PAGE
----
Loss of receptor tyrosine kinase-like orphan receptor 2 impairs the osteogenesis of mBMSCs by inhibiting signal transducer and activator of transcription 3.
ABSTRACT: BACKGROUND:Receptor tyrosine kinase-like orphan receptor 2 (Ror2) plays a key role in bone formation, but its signaling pathway is not completely understood. Signal transducer and activator of transcription 3 (Stat3) takes part in maintaining bone homeostasis. The aim of this study is to reveal the role and mechanism of Ror2 in the osteogenic differentiation from mouse bone marrow mesenchymal stem cells (mBMSCs) and to explore the effect of Stat3 on Ror2-mediated osteogenesis. METHODS:Ror2 CKO mice were generated via the Cre-loxp recombination system using Prrx1-Cre transgenic mice. Quantitative real-time PCR and western blot were performed to assess the expression of Stat3 and osteogenic markers in Ror2-knockdown mBMSCs (mBMSC-sh-Ror2). After being incubated in osteogenic induction medium for 3?weeks, Alizarin Red staining and western blot were used to examine the calcium deposit and osteogenic markers in Stat3 overexpression in mBMSC-sh-Ror2. RESULTS:Loss of Ror2 in mesenchymal or osteoblast progenitor cells led to a dwarfism phenotype in vivo. The mRNA expression of osteogenic markers (osteocalcin, osteopontin (OPN), and collagen I) in the ulna proximal epiphysis of Ror2 CKO mice was significantly decreased (P?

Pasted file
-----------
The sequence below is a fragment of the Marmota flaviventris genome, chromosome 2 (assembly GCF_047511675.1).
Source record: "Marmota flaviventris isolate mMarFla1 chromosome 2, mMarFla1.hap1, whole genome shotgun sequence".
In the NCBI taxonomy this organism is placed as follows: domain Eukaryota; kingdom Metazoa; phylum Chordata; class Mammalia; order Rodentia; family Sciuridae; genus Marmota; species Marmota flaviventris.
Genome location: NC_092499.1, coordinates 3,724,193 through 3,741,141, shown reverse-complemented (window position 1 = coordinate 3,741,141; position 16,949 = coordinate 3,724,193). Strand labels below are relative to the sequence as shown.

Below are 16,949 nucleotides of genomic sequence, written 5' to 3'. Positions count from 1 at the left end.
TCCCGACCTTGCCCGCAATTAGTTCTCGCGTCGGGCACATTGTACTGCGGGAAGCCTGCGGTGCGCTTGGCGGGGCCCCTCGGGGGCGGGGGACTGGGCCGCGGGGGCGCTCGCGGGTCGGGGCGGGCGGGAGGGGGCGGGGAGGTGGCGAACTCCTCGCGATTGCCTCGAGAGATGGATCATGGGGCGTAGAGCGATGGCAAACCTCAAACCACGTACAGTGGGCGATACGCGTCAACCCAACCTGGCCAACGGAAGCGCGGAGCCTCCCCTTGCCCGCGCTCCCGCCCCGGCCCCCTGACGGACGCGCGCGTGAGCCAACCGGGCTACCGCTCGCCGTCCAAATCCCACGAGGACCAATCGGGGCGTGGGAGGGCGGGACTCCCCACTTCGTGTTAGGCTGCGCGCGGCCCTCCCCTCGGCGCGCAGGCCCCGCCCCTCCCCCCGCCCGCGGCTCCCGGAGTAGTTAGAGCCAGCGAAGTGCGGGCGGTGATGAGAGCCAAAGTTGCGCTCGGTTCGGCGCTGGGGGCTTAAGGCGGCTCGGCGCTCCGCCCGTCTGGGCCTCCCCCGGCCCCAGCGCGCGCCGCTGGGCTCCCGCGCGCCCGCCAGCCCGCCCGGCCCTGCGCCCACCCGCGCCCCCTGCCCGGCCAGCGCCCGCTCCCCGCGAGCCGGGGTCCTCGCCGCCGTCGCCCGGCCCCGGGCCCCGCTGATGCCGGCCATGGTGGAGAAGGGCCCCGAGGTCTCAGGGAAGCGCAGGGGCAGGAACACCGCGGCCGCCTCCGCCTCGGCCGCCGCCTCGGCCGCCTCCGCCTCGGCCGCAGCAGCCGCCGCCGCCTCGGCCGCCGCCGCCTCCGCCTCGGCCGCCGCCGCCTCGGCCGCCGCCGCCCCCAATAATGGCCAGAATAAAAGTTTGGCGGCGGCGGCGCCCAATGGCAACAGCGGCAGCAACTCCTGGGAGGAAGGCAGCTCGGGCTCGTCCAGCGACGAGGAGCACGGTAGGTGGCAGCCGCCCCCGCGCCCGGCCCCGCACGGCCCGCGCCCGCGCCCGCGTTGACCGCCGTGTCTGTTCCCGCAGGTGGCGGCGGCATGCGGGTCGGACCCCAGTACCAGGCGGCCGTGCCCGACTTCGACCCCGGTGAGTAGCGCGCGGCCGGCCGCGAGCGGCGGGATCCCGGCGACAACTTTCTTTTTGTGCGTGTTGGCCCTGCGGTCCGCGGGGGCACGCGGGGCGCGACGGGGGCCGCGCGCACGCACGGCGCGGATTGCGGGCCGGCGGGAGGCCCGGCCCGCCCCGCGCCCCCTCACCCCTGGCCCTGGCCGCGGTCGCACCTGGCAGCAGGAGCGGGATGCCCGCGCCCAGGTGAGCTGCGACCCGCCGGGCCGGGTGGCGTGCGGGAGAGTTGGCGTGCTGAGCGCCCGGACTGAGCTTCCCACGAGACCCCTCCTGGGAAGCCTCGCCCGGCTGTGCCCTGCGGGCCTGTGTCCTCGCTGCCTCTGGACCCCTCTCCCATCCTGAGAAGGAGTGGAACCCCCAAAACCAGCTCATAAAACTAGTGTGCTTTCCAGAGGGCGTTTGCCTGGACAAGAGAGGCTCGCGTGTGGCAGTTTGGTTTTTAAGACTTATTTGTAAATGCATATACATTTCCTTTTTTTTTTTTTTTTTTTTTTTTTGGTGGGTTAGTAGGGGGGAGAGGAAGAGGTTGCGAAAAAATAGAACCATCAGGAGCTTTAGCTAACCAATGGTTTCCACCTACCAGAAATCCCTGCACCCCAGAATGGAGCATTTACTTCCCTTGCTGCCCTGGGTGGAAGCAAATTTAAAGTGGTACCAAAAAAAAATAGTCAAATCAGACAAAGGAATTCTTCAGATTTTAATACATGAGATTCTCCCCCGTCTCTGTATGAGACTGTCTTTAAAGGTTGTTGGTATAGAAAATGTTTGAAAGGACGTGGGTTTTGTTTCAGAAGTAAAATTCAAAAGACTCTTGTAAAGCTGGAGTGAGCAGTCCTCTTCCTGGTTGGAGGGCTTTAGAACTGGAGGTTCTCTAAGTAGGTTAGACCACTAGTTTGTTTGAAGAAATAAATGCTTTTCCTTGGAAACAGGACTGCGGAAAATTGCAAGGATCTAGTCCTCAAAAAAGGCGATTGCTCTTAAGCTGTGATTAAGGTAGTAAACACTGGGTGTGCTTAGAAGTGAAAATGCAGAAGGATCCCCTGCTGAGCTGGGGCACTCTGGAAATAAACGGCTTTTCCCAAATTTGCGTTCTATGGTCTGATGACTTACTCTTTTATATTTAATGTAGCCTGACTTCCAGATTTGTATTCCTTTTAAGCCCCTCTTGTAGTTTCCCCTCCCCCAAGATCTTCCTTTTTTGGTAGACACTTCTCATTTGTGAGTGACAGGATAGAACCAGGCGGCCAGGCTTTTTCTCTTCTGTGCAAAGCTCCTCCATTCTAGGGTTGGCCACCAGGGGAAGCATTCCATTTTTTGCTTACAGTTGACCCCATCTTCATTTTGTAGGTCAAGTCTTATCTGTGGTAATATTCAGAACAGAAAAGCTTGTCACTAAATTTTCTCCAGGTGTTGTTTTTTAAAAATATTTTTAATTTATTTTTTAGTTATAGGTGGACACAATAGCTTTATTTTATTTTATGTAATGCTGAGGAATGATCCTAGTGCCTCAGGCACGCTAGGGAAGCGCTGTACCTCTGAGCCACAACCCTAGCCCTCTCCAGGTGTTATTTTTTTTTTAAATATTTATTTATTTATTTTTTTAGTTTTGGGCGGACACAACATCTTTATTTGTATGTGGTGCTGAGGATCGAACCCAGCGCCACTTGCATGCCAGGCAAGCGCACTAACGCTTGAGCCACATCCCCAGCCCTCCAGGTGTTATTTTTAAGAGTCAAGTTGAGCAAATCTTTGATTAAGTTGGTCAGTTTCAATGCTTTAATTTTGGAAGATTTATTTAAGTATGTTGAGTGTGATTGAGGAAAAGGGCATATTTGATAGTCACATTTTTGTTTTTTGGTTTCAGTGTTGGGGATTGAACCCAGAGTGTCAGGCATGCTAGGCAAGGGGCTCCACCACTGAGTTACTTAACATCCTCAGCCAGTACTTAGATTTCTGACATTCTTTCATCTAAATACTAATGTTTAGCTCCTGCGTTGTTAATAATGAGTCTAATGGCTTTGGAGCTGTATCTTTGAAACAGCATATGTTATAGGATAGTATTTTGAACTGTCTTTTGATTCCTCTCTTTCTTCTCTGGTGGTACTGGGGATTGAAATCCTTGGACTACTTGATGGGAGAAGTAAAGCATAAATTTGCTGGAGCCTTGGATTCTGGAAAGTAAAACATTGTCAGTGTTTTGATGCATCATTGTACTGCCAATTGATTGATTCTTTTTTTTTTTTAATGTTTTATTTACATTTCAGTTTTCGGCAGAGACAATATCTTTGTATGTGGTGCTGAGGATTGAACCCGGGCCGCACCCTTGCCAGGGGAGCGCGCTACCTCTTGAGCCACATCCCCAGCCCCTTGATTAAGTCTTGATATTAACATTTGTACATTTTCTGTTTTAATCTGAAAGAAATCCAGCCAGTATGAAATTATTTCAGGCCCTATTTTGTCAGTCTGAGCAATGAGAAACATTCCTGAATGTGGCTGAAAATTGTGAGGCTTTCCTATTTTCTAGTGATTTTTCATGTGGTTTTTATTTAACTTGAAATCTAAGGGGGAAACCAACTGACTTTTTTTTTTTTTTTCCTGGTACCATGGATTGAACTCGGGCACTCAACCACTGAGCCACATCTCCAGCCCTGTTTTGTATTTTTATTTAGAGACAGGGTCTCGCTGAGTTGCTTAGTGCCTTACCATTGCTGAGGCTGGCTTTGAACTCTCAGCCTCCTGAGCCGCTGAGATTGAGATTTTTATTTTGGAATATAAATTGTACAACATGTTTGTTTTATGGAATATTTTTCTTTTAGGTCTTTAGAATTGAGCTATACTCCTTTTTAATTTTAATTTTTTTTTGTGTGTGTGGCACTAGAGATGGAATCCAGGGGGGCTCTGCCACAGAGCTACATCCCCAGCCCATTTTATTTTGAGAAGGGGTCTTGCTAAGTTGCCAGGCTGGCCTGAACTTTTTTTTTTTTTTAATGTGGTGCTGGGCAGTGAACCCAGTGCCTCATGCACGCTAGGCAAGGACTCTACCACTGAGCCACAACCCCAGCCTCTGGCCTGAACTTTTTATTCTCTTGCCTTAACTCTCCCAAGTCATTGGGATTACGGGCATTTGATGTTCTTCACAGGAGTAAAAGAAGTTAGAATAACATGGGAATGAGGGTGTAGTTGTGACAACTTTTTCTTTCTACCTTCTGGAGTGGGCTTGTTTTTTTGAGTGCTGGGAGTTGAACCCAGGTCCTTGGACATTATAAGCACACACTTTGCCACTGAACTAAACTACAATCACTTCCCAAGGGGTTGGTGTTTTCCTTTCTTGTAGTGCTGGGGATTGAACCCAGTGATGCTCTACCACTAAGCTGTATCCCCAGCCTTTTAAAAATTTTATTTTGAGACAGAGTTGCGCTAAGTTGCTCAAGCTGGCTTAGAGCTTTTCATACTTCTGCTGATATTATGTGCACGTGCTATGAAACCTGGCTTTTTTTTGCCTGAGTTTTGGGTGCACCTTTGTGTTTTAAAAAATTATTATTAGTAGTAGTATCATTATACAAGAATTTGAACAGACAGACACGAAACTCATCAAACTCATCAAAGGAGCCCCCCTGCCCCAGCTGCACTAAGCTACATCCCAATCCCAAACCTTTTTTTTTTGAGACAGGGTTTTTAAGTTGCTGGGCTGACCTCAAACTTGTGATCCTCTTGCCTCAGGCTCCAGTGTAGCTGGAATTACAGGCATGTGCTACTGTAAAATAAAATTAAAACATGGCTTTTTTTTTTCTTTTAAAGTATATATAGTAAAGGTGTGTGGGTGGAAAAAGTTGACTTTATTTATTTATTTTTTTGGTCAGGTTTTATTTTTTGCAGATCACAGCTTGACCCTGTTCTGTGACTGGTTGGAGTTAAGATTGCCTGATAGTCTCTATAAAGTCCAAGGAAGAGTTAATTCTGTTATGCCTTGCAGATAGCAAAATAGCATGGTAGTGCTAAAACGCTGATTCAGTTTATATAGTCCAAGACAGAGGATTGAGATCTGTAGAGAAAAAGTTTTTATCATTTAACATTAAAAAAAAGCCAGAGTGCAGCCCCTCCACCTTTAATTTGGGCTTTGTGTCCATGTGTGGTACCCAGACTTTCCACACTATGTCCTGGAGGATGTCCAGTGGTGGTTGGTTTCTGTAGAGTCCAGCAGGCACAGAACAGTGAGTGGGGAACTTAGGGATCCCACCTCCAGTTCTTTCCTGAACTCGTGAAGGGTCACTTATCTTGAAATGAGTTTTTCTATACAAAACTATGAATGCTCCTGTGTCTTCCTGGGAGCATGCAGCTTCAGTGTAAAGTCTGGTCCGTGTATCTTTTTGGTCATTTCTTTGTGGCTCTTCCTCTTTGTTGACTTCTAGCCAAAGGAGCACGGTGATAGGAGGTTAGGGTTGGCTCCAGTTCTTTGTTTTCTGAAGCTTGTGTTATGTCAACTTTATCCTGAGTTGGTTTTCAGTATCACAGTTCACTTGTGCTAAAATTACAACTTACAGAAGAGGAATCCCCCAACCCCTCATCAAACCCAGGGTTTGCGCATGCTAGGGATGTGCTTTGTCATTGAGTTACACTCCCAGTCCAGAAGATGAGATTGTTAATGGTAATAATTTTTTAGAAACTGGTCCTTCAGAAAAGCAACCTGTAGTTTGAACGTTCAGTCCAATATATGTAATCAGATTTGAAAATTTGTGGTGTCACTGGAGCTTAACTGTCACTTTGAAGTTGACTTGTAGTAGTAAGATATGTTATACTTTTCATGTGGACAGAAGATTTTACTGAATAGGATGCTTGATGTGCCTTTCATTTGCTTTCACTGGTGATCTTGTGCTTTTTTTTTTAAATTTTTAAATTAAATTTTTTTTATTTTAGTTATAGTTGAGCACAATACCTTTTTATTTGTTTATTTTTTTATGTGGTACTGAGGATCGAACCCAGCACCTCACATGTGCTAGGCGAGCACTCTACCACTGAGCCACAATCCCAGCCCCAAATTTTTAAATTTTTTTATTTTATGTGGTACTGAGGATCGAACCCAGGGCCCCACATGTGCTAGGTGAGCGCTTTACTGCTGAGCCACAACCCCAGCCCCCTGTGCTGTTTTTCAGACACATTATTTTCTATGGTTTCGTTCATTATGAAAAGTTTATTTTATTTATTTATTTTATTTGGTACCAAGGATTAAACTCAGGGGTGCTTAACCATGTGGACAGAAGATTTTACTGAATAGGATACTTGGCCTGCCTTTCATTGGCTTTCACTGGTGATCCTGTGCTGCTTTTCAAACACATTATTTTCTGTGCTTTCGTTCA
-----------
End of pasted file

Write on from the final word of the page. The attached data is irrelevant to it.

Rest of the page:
Project description:Osteoporosis is caused by an overstimulation of osteoclast activity and the destruction of the bone extracellular matrix. Without the normal architecture, osteoblast cells are unable to rebuild phenotypically normal bone. Hormone replacement therapy with estrogen has been effective in increasing osteoblast activity but also has resulted in the increased incidence of breast and uterine cancer. In this study we designed and synthesized a series of daidzein analogs to investigate their osteogenic induction potentials. Human bone marrow derived mesenchymal stem cells (MSCs) from three different donors were treated with daidzein analogs and demonstrated enhanced osteogenesis when compared to daidzein treatment. The enhanced osteogenic potential of these daidzein analogs resulted in increased osterix (Sp7), alkaline phosphatase (ALP), osteopontin (OPN), and insulin-like growth factor 1 (IGF-1), which are osteogenic transcription factors that regulate the maturation of osteogenic progenitor cells into mature osteoblast cells.